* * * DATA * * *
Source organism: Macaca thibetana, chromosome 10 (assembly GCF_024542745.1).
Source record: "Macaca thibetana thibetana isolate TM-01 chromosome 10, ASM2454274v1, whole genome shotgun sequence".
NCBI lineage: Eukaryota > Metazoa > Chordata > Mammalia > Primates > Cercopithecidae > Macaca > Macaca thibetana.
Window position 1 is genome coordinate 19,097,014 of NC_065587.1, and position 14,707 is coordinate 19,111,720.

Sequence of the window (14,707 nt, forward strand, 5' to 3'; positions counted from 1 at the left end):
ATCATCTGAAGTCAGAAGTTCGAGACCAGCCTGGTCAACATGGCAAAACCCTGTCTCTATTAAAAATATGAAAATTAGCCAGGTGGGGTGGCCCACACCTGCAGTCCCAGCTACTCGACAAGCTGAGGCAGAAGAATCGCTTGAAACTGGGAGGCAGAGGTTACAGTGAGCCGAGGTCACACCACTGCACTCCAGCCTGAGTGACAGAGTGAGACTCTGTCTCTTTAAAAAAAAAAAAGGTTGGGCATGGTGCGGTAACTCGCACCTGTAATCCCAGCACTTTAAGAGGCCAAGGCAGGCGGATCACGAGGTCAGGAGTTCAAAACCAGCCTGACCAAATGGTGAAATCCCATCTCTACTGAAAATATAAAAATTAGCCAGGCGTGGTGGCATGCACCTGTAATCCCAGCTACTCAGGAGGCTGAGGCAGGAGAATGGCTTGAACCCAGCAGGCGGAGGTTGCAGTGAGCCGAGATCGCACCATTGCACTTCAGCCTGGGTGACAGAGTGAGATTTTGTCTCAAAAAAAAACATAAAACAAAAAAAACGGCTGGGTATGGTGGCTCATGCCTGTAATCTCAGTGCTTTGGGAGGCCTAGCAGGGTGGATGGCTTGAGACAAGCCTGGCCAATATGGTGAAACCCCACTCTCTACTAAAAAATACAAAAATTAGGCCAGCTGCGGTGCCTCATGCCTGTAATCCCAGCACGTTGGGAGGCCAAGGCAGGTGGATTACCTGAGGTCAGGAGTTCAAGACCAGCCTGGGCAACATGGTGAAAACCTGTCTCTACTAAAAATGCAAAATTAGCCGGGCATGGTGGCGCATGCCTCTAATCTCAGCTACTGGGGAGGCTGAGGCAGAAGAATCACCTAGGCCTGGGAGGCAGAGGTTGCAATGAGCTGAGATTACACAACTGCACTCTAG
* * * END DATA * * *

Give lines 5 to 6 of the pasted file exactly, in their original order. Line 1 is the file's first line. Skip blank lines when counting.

Sequence of the window (14,707 nt, forward strand, 5' to 3'; positions counted from 1 at the left end):
ATCATCTGAAGTCAGAAGTTCGAGACCAGCCTGGTCAACATGGCAAAACCCTGTCTCTATTAAAAATATGAAAATTAGCCAGGTGGGGTGGCCCACACCTGCAGTCCCAGCTACTCGACAAGCTGAGGCAGAAGAATCGCTTGAAACTGGGAGGCAGAGGTTACAGTGAGCCGAGGTCACACCACTGCACTCCAGCCTGAGTGACAGAGTGAGACTCTGTCTCTTTAAAAAAAAAAAAGGTTGGGCATGGTGCGGTAACTCGCACCTGTAATCCCAGCACTTTAAGAGGCCAAGGCAGGCGGATCACGAGGTCAGGAGTTCAAAACCAGCCTGACCAAATGGTGAAATCCCATCTCTACTGAAAATATAAAAATTAGCCAGGCGTGGTGGCATGCACCTGTAATCCCAGCTACTCAGGAGGCTGAGGCAGGAGAATGGCTTGAACCCAGCAGGCGGAGGTTGCAGTGAGCCGAGATCGCACCATTGCACTTCAGCCTGGGTGACAGAGTGAGATTTTGTCTCAAAAAAAAACATAAAACAAAAAAAACGGCTGGGTATGGTGGCTCATGCCTGTAATCTCAGTGCTTTGGGAGGCCTAGCAGGGTGGATGGCTTGAGACAAGCCTGGCCAATATGGTGAAACCCCACTCTCTACTAAAAAATACAAAAATTAGGCCAGCTGCGGTGCCTCATGCCTGTAATCCCAGCACGTTGGGAGGCCAAGGCAGGTGGATTACCTGAGGTCAGGAGTTCAAGACCAGCCTGGGCAACATGGTGAAAACCTGTCTCTACTAAAAATGCAAAATTAGCCGGGCATGGTGGCGCATGCCTCTAATCTCAGCTACTGGGGAGGCTGAGGCAGAAGAATCACCTAGGCCTGGGAGGCAGAGGTTGCAATGAGCTGAGATTACACAACTGCACTCTAG